The winter of 75: when it was bleak indeed

By Tony Attwood

I’ve already covered the cup run from this season with its endless games against Leicester.  Here is the league run for the same period, with the FA Cup matches noted in their chronological position.

But beware, it don’t make wonderful reading, at least after the first game.

  • February 1 1975: Arsenal 2 Liverpool 0
  • Football League Division 1: Attendance: 43,028

At the start of February Arsenal made it a double over Liverpool and recorded four league matches without defeat for only the second time in the season.   It was also eight games in all competitions without defeat, and things looked to be on the up.

But then,

  • February 8 1975: Wolverhampton Wanderers 1 Arsenal 0
  • Football League Division 1: Attendance: 19,807

Perhaps someone told Arsenal that it was actually eight games in all competitions without defeat and they got a little cocky and forgot that attacking was part of the plan.  Maybe it was the knowledge that Wolverhampton themselves were on a run of five consecutive defeats.

Either way, neither side looked bothered, and even when Wolverhampton got their second half penalty, no one was particularly roused.  Indeed even the penalty kick only made it into the goal off the post.

Arsenal did have two attempts at goal – both from Kidd, but one of those was a free kick from just outside the box.  Maybe it was the thought of the next match in the Cup that distracted Arsenal – but really for a team with Kidd, Radford, Brady and Armstrong in the side, it should have been possible to attack somewhat more often.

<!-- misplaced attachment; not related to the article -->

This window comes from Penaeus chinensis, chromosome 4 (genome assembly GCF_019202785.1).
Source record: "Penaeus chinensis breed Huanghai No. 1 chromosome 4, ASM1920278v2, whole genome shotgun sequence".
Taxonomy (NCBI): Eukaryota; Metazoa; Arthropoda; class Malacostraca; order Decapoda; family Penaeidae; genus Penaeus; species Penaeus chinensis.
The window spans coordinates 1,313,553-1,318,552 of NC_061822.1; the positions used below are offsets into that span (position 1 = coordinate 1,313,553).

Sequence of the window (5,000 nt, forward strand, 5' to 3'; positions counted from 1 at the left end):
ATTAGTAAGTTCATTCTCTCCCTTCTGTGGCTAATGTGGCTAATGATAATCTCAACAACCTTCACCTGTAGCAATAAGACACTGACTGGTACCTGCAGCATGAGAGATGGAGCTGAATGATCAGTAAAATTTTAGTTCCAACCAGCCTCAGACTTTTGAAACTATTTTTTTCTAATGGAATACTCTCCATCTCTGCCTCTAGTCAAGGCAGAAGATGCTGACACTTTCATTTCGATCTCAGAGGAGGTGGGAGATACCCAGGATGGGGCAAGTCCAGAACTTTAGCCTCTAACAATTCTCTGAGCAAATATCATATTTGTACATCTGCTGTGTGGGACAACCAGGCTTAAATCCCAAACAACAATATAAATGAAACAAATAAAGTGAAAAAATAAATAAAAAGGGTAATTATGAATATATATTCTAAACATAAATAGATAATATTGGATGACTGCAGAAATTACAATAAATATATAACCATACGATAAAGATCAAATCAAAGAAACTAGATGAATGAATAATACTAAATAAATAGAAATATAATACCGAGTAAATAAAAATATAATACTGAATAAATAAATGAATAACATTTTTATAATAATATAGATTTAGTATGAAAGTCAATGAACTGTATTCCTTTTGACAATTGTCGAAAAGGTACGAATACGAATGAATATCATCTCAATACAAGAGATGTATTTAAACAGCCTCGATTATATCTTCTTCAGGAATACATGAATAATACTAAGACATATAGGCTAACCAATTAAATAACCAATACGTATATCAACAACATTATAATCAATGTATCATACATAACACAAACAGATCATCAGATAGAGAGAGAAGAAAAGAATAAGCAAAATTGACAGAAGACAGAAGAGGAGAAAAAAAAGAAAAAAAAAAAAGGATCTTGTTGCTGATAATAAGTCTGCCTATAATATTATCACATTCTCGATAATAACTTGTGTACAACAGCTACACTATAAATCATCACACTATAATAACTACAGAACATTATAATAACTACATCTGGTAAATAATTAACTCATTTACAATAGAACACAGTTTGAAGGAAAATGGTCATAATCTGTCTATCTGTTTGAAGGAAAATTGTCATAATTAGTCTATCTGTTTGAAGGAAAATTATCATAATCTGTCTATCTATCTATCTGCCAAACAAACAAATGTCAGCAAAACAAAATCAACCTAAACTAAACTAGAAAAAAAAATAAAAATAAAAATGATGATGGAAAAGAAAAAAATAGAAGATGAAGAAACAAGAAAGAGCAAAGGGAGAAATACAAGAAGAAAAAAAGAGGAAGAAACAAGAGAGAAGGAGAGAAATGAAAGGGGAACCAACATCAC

What Ross, making his first start for Arsenal, thought of it all, is not recorded.

  • February 15 1975: Arsenal 0 Leicester City 0
  • FA Cup 5th round: Attendance: 43,841
  • February 19 1975: Leicester City 1 Arsenal 1
  • FA Cup 5th round replay: Attendance: 35,009
  • February 22 1975: Derby County 1 Arsenal 2
  • Football League Division 1: Attendance: 24,002

John Yates was the ref, and for most of the players that was enough to tell them that this match would be a disaster.    Having recently booked seven Chelsea players in one match at Everton he responded to open criticism of his approach in the press by deciding to send off Alan Ball and Bob McNab for arguing over a booking.  If this approach were to be seen across the league, most games would end up as five-a-side matches.

Arsenal’s anger was increased by the fact that when Todd deliberately handballed he was not cautioned.  Yates saw it, because he gave a free kick, but nothing more.  Even Dave Mackay was forced to admit that the referee scared him.

Derby’s first goal was Arsenal’s error – Rice let the ball go past him thinking that Rimmer had it covered – when he didn’t.  Ball was sent off on 15 minutes and Radford scored an equaliser on 24. Powell restored Derby’s lead three minutes later, McNab was sent off on 65, but Arsenal never stopped looking for the equaliser.

  • February 24 1975: Leicester City 0 Arsenal 1
  • FA Cup 5th round second replay: Attendance: 39,025
  • March 1 1975: Arsenal 0 Everton 2
  • Football League Division 1: Attendance: 32,216

Sitting 18th in the league Arsenal had 12 league games scheduled for March and April – plus the FA Cup match next weekend.  Consolidation was the name of the game, but this game didn’t offer it and the crowd went home with the feeling that the players were saving themselves for the Cup – their only hope of fame and fortune in this dismal season.

With Everton contesting the title with Liverpool, Ipswich and Derby, players and management must have known this was going to be a tough match, so there really was no excuse for the feeble display.